Check out August sightings for Brian Asmunt’s encounter with an Eastern Hog-nosed Snake.

Hog-nosed snake – Sawmill Road – 2021 – Brian Asmunt

Here are a couple of shots of my first Snow Bunting of the year. I saw it at the Omemee marsh on November 1.

Driving on the River Road just south of Lakefield on November 4, we saw a Snow Goose in a flock of Canada Geese where Sawers Creek (at Lock 25) south of Lakefield. We made the mistake of continuing on our way and missed a chance for a photo. This white goose with an orange beak and black wing tips stood out among the flock of Canadas, even with many showing their white bums as they fed. We wondered if there have been other sightings of this visitor to out area? Bill and Liz Buddle

Note: As of November 19, the Snow Goose was still there. It is usually on the west bank of the river, so you’ll need binocuars or a spotting scope to see it. DM

Two Snow Geese on the Otonabee River in 2018 (Carl Welbourn)

Here’s some good shots I got of a Red-tailed Hawk near Toronto on November 12. The nictitating eyelid and tongue is really interesting in the middle photo at the top. Andrew Laing

Red-tailed Hawk – Andrew Laing

On an early November walk on the Jeffrey-Cowan trails at Stoney Lake, my walking companions and I saw this tree with stripped bark and shavings at the base. We were all wondering if it could be a porcupine, or some other animal. I took a few photos that show relative size of the shredding and also a close-up that shows something like claw or teeth marks across the trunk. I thought I would e reach out to you and see if you might know what kind of animal might do this. .., and why? Janet Ward Lafortune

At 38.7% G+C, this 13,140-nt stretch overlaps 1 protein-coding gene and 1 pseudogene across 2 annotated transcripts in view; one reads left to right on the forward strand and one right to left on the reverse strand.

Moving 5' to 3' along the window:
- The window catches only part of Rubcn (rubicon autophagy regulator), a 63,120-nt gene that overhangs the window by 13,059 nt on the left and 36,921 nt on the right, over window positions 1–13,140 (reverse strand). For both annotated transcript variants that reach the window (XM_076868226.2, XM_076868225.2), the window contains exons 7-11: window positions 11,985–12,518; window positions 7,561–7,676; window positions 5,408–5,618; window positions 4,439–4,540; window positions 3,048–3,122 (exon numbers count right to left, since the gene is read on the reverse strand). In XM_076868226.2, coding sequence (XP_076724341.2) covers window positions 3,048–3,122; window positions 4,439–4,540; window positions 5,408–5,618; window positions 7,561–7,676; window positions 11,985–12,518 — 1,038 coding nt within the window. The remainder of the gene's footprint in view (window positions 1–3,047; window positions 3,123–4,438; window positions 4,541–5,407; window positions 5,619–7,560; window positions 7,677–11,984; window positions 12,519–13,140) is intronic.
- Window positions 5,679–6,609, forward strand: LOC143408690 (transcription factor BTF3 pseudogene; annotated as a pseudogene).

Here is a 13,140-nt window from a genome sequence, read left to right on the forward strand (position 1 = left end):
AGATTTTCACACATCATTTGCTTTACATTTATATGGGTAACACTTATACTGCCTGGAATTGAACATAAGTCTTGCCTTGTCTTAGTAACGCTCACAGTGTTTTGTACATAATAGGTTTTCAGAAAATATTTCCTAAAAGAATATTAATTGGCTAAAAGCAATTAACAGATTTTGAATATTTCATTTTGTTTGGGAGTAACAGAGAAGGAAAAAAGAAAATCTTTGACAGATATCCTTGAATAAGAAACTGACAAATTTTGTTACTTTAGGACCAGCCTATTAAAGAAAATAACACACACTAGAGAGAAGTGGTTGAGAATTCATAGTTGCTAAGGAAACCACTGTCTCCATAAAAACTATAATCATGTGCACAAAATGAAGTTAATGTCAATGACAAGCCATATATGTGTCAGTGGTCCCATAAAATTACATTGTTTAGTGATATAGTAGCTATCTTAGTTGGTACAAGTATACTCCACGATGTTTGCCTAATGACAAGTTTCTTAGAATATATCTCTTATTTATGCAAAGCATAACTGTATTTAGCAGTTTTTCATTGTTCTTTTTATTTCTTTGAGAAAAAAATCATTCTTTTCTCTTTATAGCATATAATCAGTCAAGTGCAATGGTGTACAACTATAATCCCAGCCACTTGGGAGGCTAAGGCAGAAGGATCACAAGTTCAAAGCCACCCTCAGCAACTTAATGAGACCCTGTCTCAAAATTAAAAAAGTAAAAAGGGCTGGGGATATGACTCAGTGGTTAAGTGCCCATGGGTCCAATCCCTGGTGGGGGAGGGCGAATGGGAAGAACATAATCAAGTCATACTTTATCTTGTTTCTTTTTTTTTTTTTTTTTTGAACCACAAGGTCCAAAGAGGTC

Response from Tim Dyson: This is the work of a Pileated Woodpecker. However, it does differ somewhat from what we normally see from a Pileated which would be a vertical “trench” deep into the trunk of the tree, but that is usually the result of a more direct approach to the affected core of a tree,where (usually) Carpenter Ants are to be found in abundance. 
The kind of diggings here in your photos are the result of the woodpeckers digging out much smaller black ants that are more evenly distributed throughout the wood, (especially maples), and if you zoom in and take a closer look at the exposed wood, you will quickly notice the tiny circular holes which are the little tunnels made by the tiny ants. (The”slot-shaped” holes you can also see, are made by the chisel-tips of thewoodpeckers’ bills). 
This tree is likely being visited by other smaller woodpeckers, too.This is just the kind of workings I encounter often on much smaller, dead maples when I am in the woods where I live. Too bad it is a public bush, or you could leave out a trailcam and learn exactly what is happening there. But, my guess would be what I described above.

Here’s a photo of a Barred Owl I sighted on Nov. 9 near the junction of  County Roads 6 and 44, near the east end of Stoney Lake. Carl Welbourn

Barred Owl (Carl Welbourn)


Drew Monkman

I am a retired teacher, naturalist and writer with a love for all aspects of the natural world, especially as they relate to seasonal change.